National Parks in Louisiana

History Fangirl has just turned six years old! To make sure all travel guides are up to date, some posts are getting overhauled, which means you may come across posts that are under construction. Note: This post may contain affiliate links. Please see my disclosure page for more details.

Cane River Creole National Historical Park

The Cane River Creole National Historic Park tells the 200 year-long story of slavery in the Natchitoches Parish, Louisiana. The proficiency and strength of the slaves who built the buildings; and the two major plantations that make up the park – Oakland and Magnolia Plantations.

The Oakland Plantation makes up 44.16 acres of the park while the Magnolia plantation makes up 18.75 acres of the park. Between these two major areas of the park, 65 historic sites tell the 200 year story. In addition, they also make up two of the most important Creole cotton plantations in America.

All year round, there are activities to do in the park such as guided tours, and self-guided through the plantation buildings, stores, and slave tents.

El Camino Real de Los Tejas

The El Camino Real de Los Tejas is a National historic trail that spans 2,500 miles from Mexico through Texas to Natchitoches, Louisiana. The Spanish began using the trail as far back as 1690 after Spanish explorer, Alonso de León, made a trip to the eastern part of Texas for missionary business. However, other roads like the Old San Antonio Road and the Laredo Road were created to brave the varying weather conditions and interactions with the Native Americans.

The trail had several political, economic and cultural importance for the natives, settlers, soldiers, and missionaries who walked upon it. It served as a link between several cultural backgrounds and greatly promoted cultural diversity.

There are museums, parks visitor centers, and missions open for visitation along the trail that tell the story of how things used to be.

See also
Birmingham and the Civil Rights Movement

Jean Lafitte National Historical Park and Preserve

The park was founded in 1978 to preserve the deep history and culture of Southern Louisiana. The park is made up of six integral sites that offer different activities and attractions.

Historically relevant displays can be observed at the Barataria Preserve. In addition, this area is famous for hiking, bird watching, and ranger-guided walks for adults and children.

In Chalmette Battlefield, you’ll learn about the battle of New Orleans via talks, tours, and reenactments of the famous battle.

You can also enjoy demonstrations, Acadian music, and dancing at the Prairie Acadian Cultural Center. In addition, the Acadian Cultural Center teaches the old tradition through exhibits and boat tours.

The Wetlands Acadian Cultural Center allows you the privilege of guided history walks, boat tours along the bayou while enjoying music from local musicians.

The French Quarter Visitor Center will educate you on the transformation of cultures and 300 years of cultural diversity in New Orleans. The activities at the park can easily take days to complete, however, there are no overnight accommodations on the park premises. You can get lodgings at nearby state parks.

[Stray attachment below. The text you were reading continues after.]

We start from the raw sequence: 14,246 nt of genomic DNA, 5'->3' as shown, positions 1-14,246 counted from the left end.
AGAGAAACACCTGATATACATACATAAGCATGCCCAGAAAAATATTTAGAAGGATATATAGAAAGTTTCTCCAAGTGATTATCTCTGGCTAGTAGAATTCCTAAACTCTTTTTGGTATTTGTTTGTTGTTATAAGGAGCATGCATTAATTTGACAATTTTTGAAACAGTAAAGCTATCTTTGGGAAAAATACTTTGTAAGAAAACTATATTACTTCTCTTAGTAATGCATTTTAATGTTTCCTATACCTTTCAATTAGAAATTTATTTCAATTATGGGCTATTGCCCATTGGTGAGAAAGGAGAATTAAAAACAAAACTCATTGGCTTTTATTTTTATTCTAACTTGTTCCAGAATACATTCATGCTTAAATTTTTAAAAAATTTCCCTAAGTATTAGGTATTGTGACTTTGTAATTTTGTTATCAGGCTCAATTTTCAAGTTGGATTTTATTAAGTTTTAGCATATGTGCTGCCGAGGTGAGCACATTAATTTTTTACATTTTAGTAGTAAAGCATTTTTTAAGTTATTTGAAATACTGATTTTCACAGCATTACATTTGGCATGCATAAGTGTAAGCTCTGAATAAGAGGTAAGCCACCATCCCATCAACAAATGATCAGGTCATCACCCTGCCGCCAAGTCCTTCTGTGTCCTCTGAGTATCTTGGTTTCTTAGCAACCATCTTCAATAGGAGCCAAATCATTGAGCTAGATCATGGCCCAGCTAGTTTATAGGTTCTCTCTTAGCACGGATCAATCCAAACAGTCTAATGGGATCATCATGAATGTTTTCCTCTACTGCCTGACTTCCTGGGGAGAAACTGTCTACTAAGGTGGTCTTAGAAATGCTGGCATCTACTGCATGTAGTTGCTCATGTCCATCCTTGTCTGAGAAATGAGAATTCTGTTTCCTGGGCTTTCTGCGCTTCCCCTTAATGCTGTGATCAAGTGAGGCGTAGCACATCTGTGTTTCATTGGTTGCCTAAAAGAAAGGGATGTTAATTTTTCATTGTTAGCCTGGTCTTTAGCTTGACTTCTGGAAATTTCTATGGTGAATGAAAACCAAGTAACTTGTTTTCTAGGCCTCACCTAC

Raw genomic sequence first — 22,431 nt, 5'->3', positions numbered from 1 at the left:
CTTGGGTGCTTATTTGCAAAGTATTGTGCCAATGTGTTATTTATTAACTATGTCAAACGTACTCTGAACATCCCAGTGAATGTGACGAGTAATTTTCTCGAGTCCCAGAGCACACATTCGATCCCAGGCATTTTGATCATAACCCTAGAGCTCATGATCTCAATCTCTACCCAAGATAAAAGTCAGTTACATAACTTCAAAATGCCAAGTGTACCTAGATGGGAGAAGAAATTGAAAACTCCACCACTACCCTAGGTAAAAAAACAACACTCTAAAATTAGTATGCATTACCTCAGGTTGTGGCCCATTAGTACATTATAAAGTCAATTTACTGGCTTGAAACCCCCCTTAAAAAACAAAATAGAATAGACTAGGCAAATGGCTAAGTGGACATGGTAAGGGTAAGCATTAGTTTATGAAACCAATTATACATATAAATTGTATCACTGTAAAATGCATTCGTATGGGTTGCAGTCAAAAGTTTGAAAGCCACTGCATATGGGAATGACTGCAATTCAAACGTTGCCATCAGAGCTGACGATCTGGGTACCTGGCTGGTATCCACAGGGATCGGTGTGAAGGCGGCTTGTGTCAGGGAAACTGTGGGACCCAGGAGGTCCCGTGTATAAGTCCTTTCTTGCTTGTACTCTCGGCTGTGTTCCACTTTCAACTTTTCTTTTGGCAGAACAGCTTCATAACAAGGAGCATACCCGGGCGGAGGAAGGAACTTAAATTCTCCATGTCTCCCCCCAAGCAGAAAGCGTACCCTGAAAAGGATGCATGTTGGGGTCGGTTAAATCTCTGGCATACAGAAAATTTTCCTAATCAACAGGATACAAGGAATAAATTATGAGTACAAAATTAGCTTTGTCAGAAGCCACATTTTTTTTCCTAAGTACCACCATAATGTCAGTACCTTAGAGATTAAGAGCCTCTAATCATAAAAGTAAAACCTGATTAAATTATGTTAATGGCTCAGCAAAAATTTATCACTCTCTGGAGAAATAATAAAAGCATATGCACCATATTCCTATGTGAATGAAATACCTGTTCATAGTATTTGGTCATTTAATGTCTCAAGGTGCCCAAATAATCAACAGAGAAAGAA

New Orleans Jazz National Historical Park

After its formal recognition in 1987, Jazz became the most unique and indigenous musical art form in America, and New Orleans, Louisiana is widely recognized as its birthplace. The New Orleans Jazz National Park serves to continuously bestow the public with the gift of jazz to draw out public admiration and appreciation for the music. It also serves to preserve the rich culture and deep history of Jazz by educating the youth about the music genre.

The park allows you to learn about the rich history and core values of Jazz so that you may appreciate and promote the music in your own way. Also, it lets you experience Jazz in its finest and purest form, right in its birthplace.

See also
130 Best Quotes about Cleveland, Ohio

Poverty Point National Monument

After the construction of Stonehenge, Native Americans started to build a marvel of their own in Northeastern Louisiana, about 50 miles east of Monroe. Slowly but surely, they sculpted about 2 million cubic yards of soil into one of the biggest engineering marvels of all time. The product of their ingenuity and hard work created a 72-foot-tall structure with concentric semicircular designs that dwarfed all other earth-based monuments for two millennia. Furthermore, Poverty Point was famous for being a trade point after it was built.

You can closely observe and explore the hard work, culture, and history of very intelligent and talented individuals including thousands of hand-made unique artifacts that were built out of clay. You can also enjoy an educative tour of the museum, interesting programs, and guided tours.

Vicksburg National Military Park

The park is home to one of the most decisive events in the American Civil War. After the siege of Vicksburg, the two sides decided to devise a way to remember the fallen and their sacrifices. This decision led to the creation of Vicksburg National Military Park. Home to over 1,300 historical artifacts and exhibits, the park now represents the acknowledgment of the battle of Vicksburg.

Due to its numerous monuments and exhibits, the park boasts the Largest Outdoor Art Gallery in the world. Furthermore, you can learn more about the historical moments during the civil war via a twenty-minute-long movie that depicts the siege and defense of Vicksburg.

All visitors receive an official park brochure and map upon entry, therefore, you can go on a self-guided tour of the park and get transported to a different age.

Leave a Comment